PHOENIX — Arizona lawmakers are moving to block the sale and lease of state lands to foreign governments and certain foreign corporations — but not the Saudi one that has caused the concern in the first place.
House Bill 2376, approved by a 7-2 vote Thursday by the House Committee on Lands, Agriculture and Rural Affairs, spells out that none of the more than nine million acres owned by the state can end up in the hands of any foreign government or state-controlled enterprises, whether permanently or through a lease.
The measure, which now goes to the full House, would also impose the same restrictions on any company headquartered in China, Cuba, Iran, North Korea, Russia, Syria or Venezuela. Ditto for any firm whose majority of shareholders are from those countries.
But that list does not include Saudi Arabia, as Rep. Mariana Sandoval, D-Goodyear, pointed out.
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Fondomonte, a company controlled by Saudi interests, is leasing 3,500 acres of state land in La Paz County and pumping huge quantities of groundwater to grow hay to feed cattle in Saudi Arabia.
There are talks going on among lawmakers about whether to add that country, though nothing lawmakers do now could affect existing leases, said House Minority Leader Leo Biasiucci, R-Lake Havasu City.
That did not satisfy Rep. Keith Seaman, D-Casa Grande.
“There are other countries as well who we may not want to own land in Arizona,’’ he said. Seaman specifically cited Afghanistan, Pakistan and Vietnam.
“It’s a very good question,’’ Biasiucci conceded. “Do we go through and start to pick and choose which countries might be against us or obviously we have histories with?’’
The simpler solution, he said, was starting with countries designated by the U.S. State Department as “state sponsors of terrorism’’ and add to that “the ones that have been negatively impacting us constantly,’’ meaning China and Russia.
Biasiucci also questioned why Vietnam would be on a list of hostile countries. “There’s been no proof, in my opinion, of them doing anything that’s been negatively impacting us,’’ he said.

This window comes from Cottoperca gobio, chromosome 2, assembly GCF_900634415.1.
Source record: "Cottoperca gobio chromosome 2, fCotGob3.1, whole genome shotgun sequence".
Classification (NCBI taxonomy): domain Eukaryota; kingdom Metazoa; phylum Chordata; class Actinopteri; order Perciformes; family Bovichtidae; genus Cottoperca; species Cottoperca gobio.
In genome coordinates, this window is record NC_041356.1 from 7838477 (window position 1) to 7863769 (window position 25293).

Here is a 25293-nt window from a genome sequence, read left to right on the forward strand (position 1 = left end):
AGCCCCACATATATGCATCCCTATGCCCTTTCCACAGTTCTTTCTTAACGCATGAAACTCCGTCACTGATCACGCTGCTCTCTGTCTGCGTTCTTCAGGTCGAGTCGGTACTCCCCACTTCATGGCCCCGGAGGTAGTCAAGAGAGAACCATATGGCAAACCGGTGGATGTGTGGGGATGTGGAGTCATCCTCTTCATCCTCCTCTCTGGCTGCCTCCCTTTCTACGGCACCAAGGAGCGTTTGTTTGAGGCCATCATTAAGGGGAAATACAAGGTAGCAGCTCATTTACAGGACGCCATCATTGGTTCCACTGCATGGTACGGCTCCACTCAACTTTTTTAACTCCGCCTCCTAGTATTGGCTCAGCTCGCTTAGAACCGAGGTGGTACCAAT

But Rep. Lydia Hernandez, D-Phoenix, said that’s missing the point if at least part of the purpose of the legislation is to keep others from exploiting Arizona’s limited water supply.
In fact, she said, perhaps the measure should be expanded to keep companies based not just in other countries but those from other states from buying or leasing state lands and thereby getting the water rights that come with the property.
“I mean, they are able to come in and do the exact same thing,’’ Hernandez said of other states.
Biasiucci showed no interest in expanding his legislation. He said, though, that the concerns are valid, specifically mentioning “hedge fund companies.’’
“They’re coming in and they’re just looking for that water,’’ Biasiucci. “They’re just coming in and exploiting the resources and getting out.’’
What might be better is more oversight of the deals being made by the state Land Department, he said.
It was that agency that agreed to lease nearly 10,000 acres of state land near Vicksburg on the state’s western edge for $25 an acre per year. The Saudi company gets to pump all the groundwater it could use as part of the lease. Arizona has lax regulations of water use in rural areas.
The Land Department is charged by law with obtaining the highest return possible on the sale and lease of lands, with the proceeds benefiting some state functions, mainly public schools. There appears to be nothing in statute that allows the agency to refuse an offer of money and instead allow the land to sit unused — with no revenues.
Biasiucci said perhaps what’s needed is legislation that creates a special committee to review the deals being made by the Land Department, presumably with some power to step in and stop some of the sales and leases being proposed.
Rep. Michael Carbone, R-Buckeye, said deciding which land deals with foreign entities the state should approve could prove difficult.
He cited, for example, Taiwan Semiconductor Manufacturing Co., which purchased 1,128 acres of state land in north Phoenix where it wants to construct a $12 billion factory.
“When you have folks coming into our country to invest, that’s good,’’ Carbone said. “We need to bring manufacturing and stuff back to our country and get back to doing business with folks that have the same like-mindedness that we do, at least in the sense of not being adversarial, hostile.’’
Sandoval, however, said she’s not convinced the measure will accomplish its true purpose of protecting Arizona water.
“It’s not addressing the real issue on the groundwater supply being exploited by entities,’’ she said, in refusing to support the measure.
Howard Fischer is a veteran journalist who has been reporting since 1970 and covering state politics and the Legislature since 1982. Follow him on Twitter at @azcapmedia or email email@example.com.